Gambian Police Arrest Alkalo of Tranquil

709

By Mustapha Jallow

Paramilitary personnel have arrested a man in Tranquil, who the Senegalese military said is the Alkalo of the area.

The disputed Alkalo is one Saysu Badjie. His residence is just a stone throw from the Gambian military base in Tranquil.

Tranquil is a residence along the Gambian-Senegal border which has been witnessing series of confrontation. The border line between the two countries is not clearly defined and this has been the source of conflict. 

Sources informed Foroyaa that Saysu Badjie was picked up by a group of paramilitary officers on Tuesday, 18 July 2023.

 “He was picked up in the evening and taken away to an unknown destination. Currently, we do not know where he’s being held. But we can confirm to you that he’s still detained,” our sources said, on condition of anonymity.

Foroyaa sent the reporter to Tranquil for fact-checking mission on Sunday, 23 July. 

Saysu’s borther, Buba confirmed his arrest saying he was picked up by Gambian security personnel. 

“He is still detained by the Gambian authorities. I am yet to see him. I was at my farmland during his arrest. I heard the news when I returned home,” Buba said. 

He added: “If you want to know why he {Saysu} was arrested, I will refer you to both Gambia and Senegal authorities.”

He declined making further comments. 

Musa Tabally Bojang, the Alkalo of Darsilami village said Sayusa’s arrest came in the wake of an encounter between Gambian and Senegalese soldiers. He stated that the Senegalese soldiers were heavily armed.

Bojang said on 14 June the Senegalese troops said they were going to greet their Alkalo, Sayusa, but the Gambian soldiers denied them entry access. The Gambian soldiers said they need to obtain permission because the place Sayusa is residing is in the Gambian territory. Bojang said Sayusa’s residence is just few steps from the Gambian military base in Tranquil.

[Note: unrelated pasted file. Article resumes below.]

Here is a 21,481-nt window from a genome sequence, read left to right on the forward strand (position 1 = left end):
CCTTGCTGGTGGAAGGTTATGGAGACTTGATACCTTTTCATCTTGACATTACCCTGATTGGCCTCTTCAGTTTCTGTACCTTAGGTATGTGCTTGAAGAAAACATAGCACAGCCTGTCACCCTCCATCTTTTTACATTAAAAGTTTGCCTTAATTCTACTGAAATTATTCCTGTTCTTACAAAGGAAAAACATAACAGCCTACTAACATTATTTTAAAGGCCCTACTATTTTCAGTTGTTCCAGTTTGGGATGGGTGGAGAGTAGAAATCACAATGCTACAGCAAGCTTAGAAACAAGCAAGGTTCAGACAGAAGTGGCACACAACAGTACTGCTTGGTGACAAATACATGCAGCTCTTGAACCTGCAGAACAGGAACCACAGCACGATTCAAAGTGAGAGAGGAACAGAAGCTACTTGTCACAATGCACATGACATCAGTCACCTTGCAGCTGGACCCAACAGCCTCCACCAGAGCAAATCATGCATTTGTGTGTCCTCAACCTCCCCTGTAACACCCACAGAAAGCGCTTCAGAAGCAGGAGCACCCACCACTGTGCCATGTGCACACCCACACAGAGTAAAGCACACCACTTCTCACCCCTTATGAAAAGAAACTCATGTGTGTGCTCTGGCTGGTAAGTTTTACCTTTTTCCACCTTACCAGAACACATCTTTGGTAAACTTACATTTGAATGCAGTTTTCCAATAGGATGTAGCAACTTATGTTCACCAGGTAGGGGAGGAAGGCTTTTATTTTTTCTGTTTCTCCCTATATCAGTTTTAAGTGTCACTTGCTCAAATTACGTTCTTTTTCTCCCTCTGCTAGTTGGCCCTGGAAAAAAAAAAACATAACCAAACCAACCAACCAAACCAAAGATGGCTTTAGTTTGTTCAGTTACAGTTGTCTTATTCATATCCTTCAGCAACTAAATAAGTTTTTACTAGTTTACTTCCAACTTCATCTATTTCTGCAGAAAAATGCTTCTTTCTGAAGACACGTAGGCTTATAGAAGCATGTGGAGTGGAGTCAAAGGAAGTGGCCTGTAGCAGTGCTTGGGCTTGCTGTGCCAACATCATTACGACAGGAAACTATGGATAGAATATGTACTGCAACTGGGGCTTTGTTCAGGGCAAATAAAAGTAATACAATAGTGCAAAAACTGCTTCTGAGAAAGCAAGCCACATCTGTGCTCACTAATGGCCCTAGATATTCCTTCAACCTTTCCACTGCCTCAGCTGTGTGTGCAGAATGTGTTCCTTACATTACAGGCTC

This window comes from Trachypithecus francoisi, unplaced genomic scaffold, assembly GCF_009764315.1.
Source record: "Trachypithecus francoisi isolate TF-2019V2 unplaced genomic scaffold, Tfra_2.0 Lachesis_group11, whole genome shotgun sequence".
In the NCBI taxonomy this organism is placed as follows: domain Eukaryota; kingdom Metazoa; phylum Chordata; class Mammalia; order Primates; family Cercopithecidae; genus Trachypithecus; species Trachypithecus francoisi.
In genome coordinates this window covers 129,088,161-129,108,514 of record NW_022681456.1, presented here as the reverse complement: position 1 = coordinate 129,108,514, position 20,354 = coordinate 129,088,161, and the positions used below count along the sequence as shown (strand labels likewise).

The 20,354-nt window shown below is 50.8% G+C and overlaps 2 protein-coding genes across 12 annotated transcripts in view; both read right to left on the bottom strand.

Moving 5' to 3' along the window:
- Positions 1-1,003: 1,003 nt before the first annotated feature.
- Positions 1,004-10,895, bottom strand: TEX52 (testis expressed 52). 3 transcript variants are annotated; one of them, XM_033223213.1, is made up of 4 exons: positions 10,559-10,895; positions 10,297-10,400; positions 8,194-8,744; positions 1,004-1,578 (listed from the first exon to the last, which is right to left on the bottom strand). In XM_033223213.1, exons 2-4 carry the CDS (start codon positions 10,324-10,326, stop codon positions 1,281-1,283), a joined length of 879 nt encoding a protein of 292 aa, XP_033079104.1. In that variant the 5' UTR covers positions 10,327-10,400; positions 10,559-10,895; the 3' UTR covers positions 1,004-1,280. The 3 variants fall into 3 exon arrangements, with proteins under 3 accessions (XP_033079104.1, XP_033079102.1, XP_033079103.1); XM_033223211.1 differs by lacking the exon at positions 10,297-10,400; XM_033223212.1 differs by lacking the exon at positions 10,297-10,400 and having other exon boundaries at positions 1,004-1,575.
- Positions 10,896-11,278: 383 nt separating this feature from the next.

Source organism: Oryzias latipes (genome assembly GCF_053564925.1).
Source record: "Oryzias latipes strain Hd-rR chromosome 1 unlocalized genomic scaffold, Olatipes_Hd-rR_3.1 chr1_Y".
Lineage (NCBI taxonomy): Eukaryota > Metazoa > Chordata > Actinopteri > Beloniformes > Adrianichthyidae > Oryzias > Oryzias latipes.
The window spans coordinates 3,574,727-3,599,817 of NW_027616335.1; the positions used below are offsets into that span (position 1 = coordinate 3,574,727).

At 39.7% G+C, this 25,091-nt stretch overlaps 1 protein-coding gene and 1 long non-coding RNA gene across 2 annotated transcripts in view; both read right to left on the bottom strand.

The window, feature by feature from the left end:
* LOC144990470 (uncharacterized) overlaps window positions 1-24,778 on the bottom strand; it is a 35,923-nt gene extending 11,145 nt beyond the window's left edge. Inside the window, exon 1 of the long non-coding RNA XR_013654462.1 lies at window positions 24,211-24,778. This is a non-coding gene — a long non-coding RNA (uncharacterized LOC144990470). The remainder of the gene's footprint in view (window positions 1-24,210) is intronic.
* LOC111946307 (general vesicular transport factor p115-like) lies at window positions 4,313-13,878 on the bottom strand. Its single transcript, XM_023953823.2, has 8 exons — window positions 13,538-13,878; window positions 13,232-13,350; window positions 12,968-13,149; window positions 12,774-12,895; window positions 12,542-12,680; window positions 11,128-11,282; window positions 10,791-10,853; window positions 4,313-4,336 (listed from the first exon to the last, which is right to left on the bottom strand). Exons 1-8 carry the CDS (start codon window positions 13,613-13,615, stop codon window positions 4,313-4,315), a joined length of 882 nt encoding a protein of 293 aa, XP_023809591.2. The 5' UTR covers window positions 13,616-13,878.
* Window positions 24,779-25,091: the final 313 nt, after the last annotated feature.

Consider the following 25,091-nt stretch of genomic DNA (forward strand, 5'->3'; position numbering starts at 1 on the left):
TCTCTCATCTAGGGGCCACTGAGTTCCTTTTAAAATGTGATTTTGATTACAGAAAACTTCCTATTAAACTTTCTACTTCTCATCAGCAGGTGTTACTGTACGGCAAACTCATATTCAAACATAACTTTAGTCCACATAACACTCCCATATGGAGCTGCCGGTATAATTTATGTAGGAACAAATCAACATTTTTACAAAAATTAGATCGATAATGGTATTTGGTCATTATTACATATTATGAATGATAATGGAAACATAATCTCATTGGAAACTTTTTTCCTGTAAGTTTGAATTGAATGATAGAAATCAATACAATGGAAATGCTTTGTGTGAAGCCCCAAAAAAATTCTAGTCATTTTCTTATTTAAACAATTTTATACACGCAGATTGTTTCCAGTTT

“Our soldiers stopped and asked them why did they did not inform them before coming. The Senegalese military also told them that they were going to greet their own Alkalo {Saysu}. And the Senegalese officers claimed Tranquil is their territory because the village is in Senegal,” Bojang explained. 

He added: “It nearly looked ugly but the Senegalese forces later left and that was the time soldiers in the Gambian side decided to inform their authorities to take actions otherwise it might result in gun battle.”

He said Saysu was arrested four days later.

“The officers felt that he is in the center fueling the situation between Senegal and Gambia,” he said.

Bojang said he was invited for questioning at the police headquarters. 

Bojang advocated for the border line to be clearly defined to restore peace and stability in that area. 

At a Senegalese military base in Touba-Tranquil, the reporter interviewed the Senegalese soldiers to get their side of the story.

The Commander who spoke to the reporter said their reason for trying to visit Sayusa was they were providing escort to an NGO group who were out looking for the refugees’ state of wellbeing. 

“You know it is not safe to leave officials go like that. Of course, they need our escort. Our intention was not to cause any troubles, but we were on the way to meet our Alkalo {Saysu} first before meeting Gambian soldiers. As we were escorting these officials, we were stopped by the soldiers of Gambia, asking us to return to our territory. There was push and pull, but they later decided to leave,” the senior officer narrated. 

Within few days, he said they heard that Alkalo Sayusa Badjie was picked up by Gambian security forces. The senior military officer said they do not mean any harm to Gambia – instead they were trying to visit their recognized Alkalo. 

“Border tensions between Gambia and Senegal have been going on since. But after all, we are brothers and sisters. The only thing that will solve the matter is for authorities from Gambia and Senegal to do demarcation of the area,” he said. 

Meanwhile, Saysu had spent 6 days in detention and is still counting.